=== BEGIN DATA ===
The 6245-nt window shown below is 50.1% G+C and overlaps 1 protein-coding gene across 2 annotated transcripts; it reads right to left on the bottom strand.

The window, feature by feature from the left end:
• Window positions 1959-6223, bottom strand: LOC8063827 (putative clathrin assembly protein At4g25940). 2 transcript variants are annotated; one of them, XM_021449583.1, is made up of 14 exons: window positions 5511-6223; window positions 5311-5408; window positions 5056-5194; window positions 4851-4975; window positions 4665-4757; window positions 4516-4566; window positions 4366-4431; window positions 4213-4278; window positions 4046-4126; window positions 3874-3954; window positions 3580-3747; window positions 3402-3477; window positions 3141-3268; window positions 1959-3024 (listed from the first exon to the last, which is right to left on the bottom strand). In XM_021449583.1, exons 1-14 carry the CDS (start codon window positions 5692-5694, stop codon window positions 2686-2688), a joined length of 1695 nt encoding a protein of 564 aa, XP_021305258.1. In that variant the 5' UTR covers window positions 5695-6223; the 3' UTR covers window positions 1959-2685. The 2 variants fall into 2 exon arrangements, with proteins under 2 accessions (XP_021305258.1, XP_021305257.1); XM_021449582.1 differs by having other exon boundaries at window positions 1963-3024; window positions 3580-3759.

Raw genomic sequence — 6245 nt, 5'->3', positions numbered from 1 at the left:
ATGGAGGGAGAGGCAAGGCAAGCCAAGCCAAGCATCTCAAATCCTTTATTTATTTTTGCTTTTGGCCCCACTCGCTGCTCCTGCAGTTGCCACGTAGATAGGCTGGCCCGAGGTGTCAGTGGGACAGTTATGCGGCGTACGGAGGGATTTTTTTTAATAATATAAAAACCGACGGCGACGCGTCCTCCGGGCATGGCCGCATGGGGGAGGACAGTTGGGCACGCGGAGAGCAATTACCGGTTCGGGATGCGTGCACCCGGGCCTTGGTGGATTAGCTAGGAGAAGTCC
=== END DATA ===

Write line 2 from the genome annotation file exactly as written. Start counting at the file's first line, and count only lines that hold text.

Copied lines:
The window, feature by feature from the left end: